The millennial advantage
The appeal of mobile-first banking platforms like Chime to millennials is also a warning sign to bigger banks to shift gears for a growing audience, said Britt. Because millennials are more tech-savvy and willing to try new technological ideas than previous generations, bigger banks could miss out by not offering solutions that work for them.
“They’re the folks that are easiest to convert to a new service like ours because they’re so mobile-oriented, so digitally oriented, and they’re just not as set in their ways as someone who might be in their mid-40s or 50s,” said Britt.
Larger banking institutions’ traditional business model doesn’t offer much appeal to younger consumers, he said. Chime attempts to make up the difference by reaching millennial consumers where they shop.
“For these younger folks in particular, the notion of going into a bank branch and sitting down with a banker — it’s kind of a foreign concept, and there isn’t a whole lot of value for them,” said Britt. “They’d rather go to an app store and look at the reviews and see what people are saying about them and use products that are highly rated and loved by consumers.”
Britt also points out millennials aren’t the only demographic drawn to using Chime. Just as Facebook was once largely dominated by younger users, Chime is now seeing greater interest among older customers.
“We’re seeing a broader group than just millennials use our product, and we think that some of the slightly older folks will be coming around en masse as well,” he said.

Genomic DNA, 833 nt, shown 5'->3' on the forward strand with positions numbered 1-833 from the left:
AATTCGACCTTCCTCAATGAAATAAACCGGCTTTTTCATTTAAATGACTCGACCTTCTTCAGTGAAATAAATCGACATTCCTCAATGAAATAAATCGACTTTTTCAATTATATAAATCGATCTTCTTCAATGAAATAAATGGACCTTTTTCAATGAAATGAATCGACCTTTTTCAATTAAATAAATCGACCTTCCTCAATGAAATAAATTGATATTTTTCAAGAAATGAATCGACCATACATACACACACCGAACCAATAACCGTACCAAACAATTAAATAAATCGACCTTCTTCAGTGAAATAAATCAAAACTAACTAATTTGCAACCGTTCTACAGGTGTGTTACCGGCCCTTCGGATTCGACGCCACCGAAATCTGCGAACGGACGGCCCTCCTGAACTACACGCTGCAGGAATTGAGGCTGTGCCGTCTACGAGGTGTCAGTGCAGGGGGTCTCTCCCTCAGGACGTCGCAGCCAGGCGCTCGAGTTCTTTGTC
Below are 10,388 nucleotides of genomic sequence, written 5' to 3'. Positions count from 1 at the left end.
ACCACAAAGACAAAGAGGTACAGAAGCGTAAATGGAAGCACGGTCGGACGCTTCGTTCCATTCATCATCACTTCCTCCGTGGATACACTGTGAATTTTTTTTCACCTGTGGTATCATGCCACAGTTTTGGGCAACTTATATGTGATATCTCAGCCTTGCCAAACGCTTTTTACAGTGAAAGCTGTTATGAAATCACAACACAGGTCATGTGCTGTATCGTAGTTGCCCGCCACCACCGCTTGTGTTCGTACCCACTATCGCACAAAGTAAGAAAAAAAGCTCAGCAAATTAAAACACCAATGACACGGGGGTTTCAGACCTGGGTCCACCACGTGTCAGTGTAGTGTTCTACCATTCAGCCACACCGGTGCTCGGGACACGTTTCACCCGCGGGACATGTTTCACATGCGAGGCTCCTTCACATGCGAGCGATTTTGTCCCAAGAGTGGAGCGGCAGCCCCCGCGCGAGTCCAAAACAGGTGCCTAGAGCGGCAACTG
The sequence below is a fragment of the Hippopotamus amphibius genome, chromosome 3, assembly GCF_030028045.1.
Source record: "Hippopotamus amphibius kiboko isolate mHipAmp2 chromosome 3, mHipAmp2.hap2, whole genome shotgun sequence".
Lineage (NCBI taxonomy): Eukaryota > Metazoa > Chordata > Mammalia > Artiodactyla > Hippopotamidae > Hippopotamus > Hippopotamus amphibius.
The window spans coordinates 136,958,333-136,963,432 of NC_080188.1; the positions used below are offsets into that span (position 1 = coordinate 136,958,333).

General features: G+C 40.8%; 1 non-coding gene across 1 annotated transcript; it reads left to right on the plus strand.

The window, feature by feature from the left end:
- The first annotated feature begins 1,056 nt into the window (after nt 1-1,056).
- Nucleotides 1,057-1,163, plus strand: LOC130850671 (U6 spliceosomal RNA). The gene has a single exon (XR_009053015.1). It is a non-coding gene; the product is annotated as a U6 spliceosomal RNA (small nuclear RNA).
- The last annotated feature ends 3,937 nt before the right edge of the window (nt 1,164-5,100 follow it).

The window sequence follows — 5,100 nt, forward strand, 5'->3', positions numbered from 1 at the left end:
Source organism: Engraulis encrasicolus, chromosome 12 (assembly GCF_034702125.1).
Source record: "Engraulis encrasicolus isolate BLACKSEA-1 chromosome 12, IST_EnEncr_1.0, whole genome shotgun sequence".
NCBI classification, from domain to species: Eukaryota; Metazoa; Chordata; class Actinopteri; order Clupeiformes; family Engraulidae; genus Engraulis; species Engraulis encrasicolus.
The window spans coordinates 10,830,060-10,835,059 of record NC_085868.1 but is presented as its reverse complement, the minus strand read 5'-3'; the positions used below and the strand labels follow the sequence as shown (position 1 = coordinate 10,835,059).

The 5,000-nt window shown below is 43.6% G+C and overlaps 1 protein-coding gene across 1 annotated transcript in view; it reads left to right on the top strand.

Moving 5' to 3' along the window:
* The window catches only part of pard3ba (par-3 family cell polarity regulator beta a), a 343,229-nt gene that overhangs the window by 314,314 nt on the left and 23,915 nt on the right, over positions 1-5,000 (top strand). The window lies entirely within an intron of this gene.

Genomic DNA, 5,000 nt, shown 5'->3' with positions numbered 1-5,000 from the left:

Coming soon … more connectivity
Looking ahead to 2017, Britt said he wants to continue Chime’s growth and add new products to its lineup that appeal to consumers and help them save money. He hopes more consumers and institutions can learn from the lessons of mobile-first banking.
As more financial services become available in mobile banking, Britt intends Chime to be in the middle of it all. He wants Chime to provide a gateway for users who have relationships with investors, insurance providers, lenders, stock traders or other financial service partners.
“We think of it as your bank account should essentially be a hub, and through the use of technology and APIs, your bank account hub should allow you to seamlessly connect to a wide range of valuable services and apps that you’ll be using,” said Britt.
Britt said he thinks traditional financial institutions are too focused on getting consumers to use their own products instead of making it easier to work with and interact with third-party services and apps.
“We want to be that central hub that connects the consumer to the wide range of new service providers out there,” he said. “I think that’s a very different approach from traditional institutions, which tend to operate more like walled gardens and only want to cross-sell their own products.”
Chime intends to further distinguish itself from larger banks by embracing these services and embracing connectivity.
“We think that the future will be more open and connected,” he said. “I think you’ll see some partnerships that create some competition for the big guys.”
Click here to download the December 2016 PYMNTS Digital Banking Tracker™.
About The Tracker
The PYMNTS Digital Banking Tracker™ brings you the latest news, research and expert commentary from the FinTech and consumer banking space, along with the rankings of 266 companies serving or powering the digital banking sector.